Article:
TORONTO — The continuing strength of the tech sector powered U.S. stock markets higher in the start of trading in August after they concluded the best four months in a decade.
The S&P 500 reached its loftiest level since February while the Nasdaq composite set another all-time record.
In New York, the Dow Jones industrial average closed up 236.08 points at 26,664.40. The S&P 500 index gained 23.49 points to reach 3,294.61 after hitting an intraday high of 3,302.73. Nasdaq rose 157.52 points to 10,902.80 after reaching a record 10.927.56 in earlier trading.
The three factors driving the markets on Monday were momentum in technology after last week’s blowout earnings, a further rise in manufacturing activity in the U.S. and Europe and hopes that U.S. lawmakers will agree to another round of fiscal relief.
Economic data has consistently surprised to the upside, but it’s going to be increasingly difficult to beat expectations this month, said Angelo Kourkafas, investment strategy analyst at Edward Jones.
“I think it’s going to be a little more of a bumpy ride than we’ve experienced in the last four (months),” he said in an interview.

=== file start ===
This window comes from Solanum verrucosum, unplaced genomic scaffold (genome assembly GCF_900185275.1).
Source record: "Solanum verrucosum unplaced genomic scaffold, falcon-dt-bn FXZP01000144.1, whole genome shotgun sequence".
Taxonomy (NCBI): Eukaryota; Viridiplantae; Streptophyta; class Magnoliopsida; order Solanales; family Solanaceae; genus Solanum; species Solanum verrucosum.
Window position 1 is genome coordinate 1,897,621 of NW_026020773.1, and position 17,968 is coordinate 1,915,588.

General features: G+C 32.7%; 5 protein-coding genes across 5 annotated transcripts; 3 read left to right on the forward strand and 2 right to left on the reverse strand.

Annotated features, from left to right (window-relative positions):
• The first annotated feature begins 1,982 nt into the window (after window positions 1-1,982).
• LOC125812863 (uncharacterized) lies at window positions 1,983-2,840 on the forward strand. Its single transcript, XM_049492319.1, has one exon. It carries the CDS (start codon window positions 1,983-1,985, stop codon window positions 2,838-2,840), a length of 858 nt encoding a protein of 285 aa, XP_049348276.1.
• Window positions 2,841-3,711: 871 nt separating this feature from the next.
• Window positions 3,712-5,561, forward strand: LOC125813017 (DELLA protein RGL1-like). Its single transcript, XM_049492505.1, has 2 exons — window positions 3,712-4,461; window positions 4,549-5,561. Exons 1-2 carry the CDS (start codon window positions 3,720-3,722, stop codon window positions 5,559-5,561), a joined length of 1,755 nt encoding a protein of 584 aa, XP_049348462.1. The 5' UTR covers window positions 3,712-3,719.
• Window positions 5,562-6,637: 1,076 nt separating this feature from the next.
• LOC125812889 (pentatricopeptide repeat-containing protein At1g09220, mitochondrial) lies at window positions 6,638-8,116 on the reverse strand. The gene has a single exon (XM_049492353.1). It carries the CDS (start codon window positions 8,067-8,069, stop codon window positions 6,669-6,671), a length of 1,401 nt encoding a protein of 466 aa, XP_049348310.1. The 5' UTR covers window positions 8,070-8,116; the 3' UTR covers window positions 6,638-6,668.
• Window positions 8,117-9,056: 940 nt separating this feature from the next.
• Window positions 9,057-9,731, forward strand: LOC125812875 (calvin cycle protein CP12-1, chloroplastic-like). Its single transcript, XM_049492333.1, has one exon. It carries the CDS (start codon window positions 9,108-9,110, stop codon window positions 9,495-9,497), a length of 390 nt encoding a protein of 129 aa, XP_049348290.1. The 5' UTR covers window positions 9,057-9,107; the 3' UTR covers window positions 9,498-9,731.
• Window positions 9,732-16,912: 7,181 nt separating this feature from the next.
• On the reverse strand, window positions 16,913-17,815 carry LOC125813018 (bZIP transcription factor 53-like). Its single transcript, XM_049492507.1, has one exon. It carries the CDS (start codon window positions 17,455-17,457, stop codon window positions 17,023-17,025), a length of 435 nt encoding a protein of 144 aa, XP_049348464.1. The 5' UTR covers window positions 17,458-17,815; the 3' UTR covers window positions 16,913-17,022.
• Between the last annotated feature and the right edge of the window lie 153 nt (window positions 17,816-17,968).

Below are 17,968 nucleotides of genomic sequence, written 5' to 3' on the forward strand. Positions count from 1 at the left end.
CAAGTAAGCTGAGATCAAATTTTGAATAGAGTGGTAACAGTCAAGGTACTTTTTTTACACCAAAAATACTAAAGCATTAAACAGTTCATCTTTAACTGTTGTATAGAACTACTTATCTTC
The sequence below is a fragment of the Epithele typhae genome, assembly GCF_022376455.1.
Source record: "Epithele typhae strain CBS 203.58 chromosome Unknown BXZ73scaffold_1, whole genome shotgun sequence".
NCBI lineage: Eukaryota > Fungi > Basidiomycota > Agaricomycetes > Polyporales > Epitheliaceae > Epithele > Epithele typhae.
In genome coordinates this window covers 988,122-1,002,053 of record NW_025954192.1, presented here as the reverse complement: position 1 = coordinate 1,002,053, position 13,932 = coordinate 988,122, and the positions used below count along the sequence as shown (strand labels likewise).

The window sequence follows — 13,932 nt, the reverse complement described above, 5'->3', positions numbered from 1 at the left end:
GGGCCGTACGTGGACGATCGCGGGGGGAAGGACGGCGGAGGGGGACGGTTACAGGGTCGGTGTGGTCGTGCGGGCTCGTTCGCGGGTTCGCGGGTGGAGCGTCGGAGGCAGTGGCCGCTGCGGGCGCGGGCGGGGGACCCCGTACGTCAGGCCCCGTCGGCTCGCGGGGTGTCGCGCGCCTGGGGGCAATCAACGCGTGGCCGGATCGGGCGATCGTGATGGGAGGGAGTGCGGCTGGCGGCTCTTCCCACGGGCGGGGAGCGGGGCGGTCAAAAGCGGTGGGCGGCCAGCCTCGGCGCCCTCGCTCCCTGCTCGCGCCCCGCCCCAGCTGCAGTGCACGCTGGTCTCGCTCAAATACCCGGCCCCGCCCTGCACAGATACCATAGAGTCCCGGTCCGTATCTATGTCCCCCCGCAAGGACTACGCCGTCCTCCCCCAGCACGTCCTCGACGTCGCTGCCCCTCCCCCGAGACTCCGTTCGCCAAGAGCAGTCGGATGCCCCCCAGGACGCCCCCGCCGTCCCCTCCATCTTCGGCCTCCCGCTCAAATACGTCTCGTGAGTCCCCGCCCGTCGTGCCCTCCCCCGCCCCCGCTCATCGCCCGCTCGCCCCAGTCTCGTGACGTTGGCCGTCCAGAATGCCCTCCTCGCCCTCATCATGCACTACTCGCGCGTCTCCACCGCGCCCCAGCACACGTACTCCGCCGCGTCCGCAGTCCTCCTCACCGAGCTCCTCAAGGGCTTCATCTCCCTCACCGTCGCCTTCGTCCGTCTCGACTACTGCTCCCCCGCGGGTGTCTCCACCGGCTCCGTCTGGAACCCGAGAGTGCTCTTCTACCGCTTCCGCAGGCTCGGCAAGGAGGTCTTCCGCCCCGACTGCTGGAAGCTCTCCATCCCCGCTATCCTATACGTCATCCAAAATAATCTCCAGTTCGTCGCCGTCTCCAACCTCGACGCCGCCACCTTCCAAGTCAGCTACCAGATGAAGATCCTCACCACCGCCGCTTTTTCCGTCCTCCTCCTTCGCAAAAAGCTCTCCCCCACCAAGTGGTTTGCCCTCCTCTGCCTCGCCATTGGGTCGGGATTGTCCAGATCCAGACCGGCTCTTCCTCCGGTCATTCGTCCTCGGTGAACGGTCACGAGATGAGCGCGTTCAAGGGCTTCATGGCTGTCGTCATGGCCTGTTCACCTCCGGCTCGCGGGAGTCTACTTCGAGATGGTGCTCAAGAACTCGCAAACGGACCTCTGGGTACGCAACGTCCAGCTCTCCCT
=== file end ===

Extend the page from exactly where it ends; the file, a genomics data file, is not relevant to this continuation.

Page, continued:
The Toronto Stock Exchange was closed for a provincial holiday.
Microsoft and Apple, which together account for about 12.5 per cent of the S&P500, saw their shares gain. Microsoft started the week up 5.6 per cent after confirming it was in talks to buy social video app TikTok in the U.S. after U.S. President Donald Trump threatened to ban the China-based app over security concerns.
Apple was up 2.5 per cent on the day while other names also did well after beating earnings expectations last week. Amazon earnings rose 77 per cent, Apple was up three per cent, Microsoft nine per cent and Facebook seven per cent. Only Google declined.
About 85 per cent of companies on the S&P 500 have beat expectations, the highest rate for a second quarter since 1992.
“You can clearly see who is winning in this environment,” Kourkafas said.
As a whole, companies in the index saw earnings decline 40 per cent, compared with the 44 per cent decline forecast by analysts, he said.
“So the negative 40 per cent, even though it’s a horrible number, it’s better than expectations.”
The Canadian dollar traded for 74.72 US compared with 74.60 on Friday.
The September crude contract was up 74 cents at US$41.01 per barrel and the September natural gas contract was 30.2 cents at US$2.10 per mmBTU.
The December gold contract, which had the highest trading volume, was up 40 cents at US$1,986.30 an ounce after peaking at a record US$2,009.50. The September copper contract was up 4.4 cents at nearly US$2.91 a pound.
This report by The Canadian Press was first published Aug. 3, 2020.
Companies in this story: (TSX:GSPTSE, TSX:CADUSD)
Ross Marowits, The Canadian Press